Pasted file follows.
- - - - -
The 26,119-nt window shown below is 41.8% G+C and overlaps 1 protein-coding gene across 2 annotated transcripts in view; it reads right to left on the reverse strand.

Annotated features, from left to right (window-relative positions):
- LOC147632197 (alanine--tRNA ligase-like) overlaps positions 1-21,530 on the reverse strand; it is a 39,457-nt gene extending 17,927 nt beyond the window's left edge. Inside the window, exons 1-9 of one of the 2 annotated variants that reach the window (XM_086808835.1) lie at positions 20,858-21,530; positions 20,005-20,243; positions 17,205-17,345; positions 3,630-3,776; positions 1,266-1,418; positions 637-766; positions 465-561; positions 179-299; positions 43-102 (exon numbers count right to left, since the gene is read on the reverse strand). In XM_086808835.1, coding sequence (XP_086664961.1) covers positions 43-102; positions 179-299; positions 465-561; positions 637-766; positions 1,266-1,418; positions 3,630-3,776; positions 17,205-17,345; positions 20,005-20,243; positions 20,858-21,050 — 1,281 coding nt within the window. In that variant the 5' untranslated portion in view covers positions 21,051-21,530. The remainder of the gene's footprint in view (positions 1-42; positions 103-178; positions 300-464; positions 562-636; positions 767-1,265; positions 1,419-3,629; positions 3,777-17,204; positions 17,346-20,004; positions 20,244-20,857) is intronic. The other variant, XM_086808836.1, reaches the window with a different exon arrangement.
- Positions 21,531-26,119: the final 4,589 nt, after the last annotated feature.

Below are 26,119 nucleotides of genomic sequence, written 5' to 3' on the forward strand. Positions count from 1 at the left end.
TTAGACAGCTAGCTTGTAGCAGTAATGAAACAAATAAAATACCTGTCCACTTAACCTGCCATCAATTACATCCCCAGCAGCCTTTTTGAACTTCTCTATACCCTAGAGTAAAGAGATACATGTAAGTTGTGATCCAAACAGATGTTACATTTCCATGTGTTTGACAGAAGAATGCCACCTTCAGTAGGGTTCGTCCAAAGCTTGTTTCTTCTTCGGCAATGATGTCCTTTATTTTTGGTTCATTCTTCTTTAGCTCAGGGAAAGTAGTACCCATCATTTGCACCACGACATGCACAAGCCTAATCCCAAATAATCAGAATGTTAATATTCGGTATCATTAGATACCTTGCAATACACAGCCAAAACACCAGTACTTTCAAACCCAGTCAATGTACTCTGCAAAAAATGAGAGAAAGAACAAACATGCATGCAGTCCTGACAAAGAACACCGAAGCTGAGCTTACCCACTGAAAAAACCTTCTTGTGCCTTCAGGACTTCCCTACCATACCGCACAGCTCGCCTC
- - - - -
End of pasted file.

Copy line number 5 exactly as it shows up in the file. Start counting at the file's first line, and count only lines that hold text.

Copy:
Below are 26,119 nucleotides of genomic sequence, written 5' to 3' on the forward strand. Positions count from 1 at the left end.